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A formal signing ceremony for purchasing 20 turboprop ATR aircraft was held in Tehran on April 13.
A formal signing ceremony for purchasing 20 turboprop ATR aircraft was held in Tehran on April 13.

ATR Offers to Finance 8 Planes in Iran Order

The deal to buy 20 turboprop aircraft from ATR is worth $400 million, but Iran expects to get a discount
ART is expected to deliver nine ATR 72-600s in 2017 and the remaining 11 in 2018

ATR Offers to Finance 8 Planes in Iran Order

European airplane manufacturer ATR has offered to finance eight planes from a total of 20 turboprop aircraft Iran Air has ordered from the top manufacturer of regional planes, the Iranian flag carrier’s CEO Farhad Parvaresh said.
David Vargas, the ATR spokesman, confirmed in an email to Financial Tribune that his company has signed a deal for 20 ATR 72-600s, a twin-propeller aircraft, and said Iran Air has an option to purchase another 20. He did not comment on the value of the deal.
Parvaresh said the deal is worth $400 million, but added that Iran is likely to get a discount.
ATR has already been granted the permits by the US Treasury Department’s Office of Foreign Assets Control.
Aircraft sales need US permits if at least 10% of the planes’ components are made in the United States.
Parvaresh was quoted as saying by the official news service of Iran’s Ministry of Roads and Urban Development that the French-Italian company will deliver nine ATR 72-600s in 2017 and the rest in 2018. He said four of the aircraft will arrive within a month after the contract is signed.
A formal signing ceremony was held in Tehran on Thursday after Asghar Fakhrieh-Kashan announced the deal on Monday. He said the first four planes would be delivered in 15 days.
Iran Air signed a draft agreement with ATR soon after sanctions on Iran’s aviation industry were lifted on January 16, 2016, as part of a nuclear accord Tehran signed with the world powers earlier in 2015.
The contract came after tough negotiations that nearly came to a halt amid uncertainties over the after-sales services of the planes' Canadian engines.
The engines are made by a Canadian subsidiary of Pratt & Whitney. It is America's top military engine-maker that supplies the F-35 fighter project.
Political risks of dealing with Iran have forced the company to take a cautious stance, at a time when US President Donald Trump is attacking aerospace firms for going over budget.
Parvaresh said ATR has itself agreed to provide the after-sales services, until the Canadian company agrees to work with Iran.
ATR is the Toulouse, France-based partnership of Airbus and Italy's Leonardo S.p.A., which specializes in regional turboprop aircraft of 90 seats or less.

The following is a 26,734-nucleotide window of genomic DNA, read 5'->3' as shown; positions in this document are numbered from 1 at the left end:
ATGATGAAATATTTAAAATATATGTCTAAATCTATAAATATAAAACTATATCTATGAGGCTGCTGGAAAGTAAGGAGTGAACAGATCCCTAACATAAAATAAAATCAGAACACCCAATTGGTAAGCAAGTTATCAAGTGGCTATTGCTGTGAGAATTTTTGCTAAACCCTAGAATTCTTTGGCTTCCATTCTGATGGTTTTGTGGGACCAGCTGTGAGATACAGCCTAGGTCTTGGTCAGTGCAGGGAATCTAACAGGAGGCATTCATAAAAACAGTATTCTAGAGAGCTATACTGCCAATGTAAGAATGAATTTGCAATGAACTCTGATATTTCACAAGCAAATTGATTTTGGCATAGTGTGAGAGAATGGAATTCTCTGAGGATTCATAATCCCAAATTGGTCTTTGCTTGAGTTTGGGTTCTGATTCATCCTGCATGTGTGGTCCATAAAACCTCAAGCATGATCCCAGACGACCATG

The deal comes atop two multibillion dollar agreements Iran Air signed with the European plane manufacturer Airbus and its American counterpart Boeing to purchase 180 planes.
Airbus has already proceeded to deliver three planes, including a single-aisle A321 and two wide-body A330 jetliners.
Parvaresh has said Iran Air will use an Airbus backstop financing for the first six deliveries, but the rest will be financed by third-party international financiers.
So far, two financiers, one from a Persian Gulf littoral state and another from China, have offered to finance the planes, he said earlier this year, without further elaboration.
Iran Air is also planning to sell $500 million worth of sukuk bonds to cover a portion of what the company should pay in cash to Airbus.
Fakhrieh-Kashan said earlier this month that the first passenger jet from Iran Air’s Boeing order will join Iran’s air fleet within a month, much earlier than the official delivery in 2018. The brand-new aircraft is said to be one initially ordered by cash-strapped Turkish Airlines that cancelled the order.
The American planemaker also earlier confirmed a preliminary deal with Iran Aseman Airlines, the Islamic Republic’s third largest carrier, to supply 30 B737-Max jetliners worth $3 billion based on list prices. It was the first Boeing deal since the hardline US president and an opponent of the nuclear deal took office.
Iran Air’s shopping list includes all sorts of planes, but regional planes are of special importance for the company to resolve the issue of uneconomical flights to small airports in provincial destinations.
Iran has the capacity to add 50 regional planes to its fleet within the next 10 years, in addition to the 20 turboprop ATR aircraft, the CEO of Iran Air said in August 2016.

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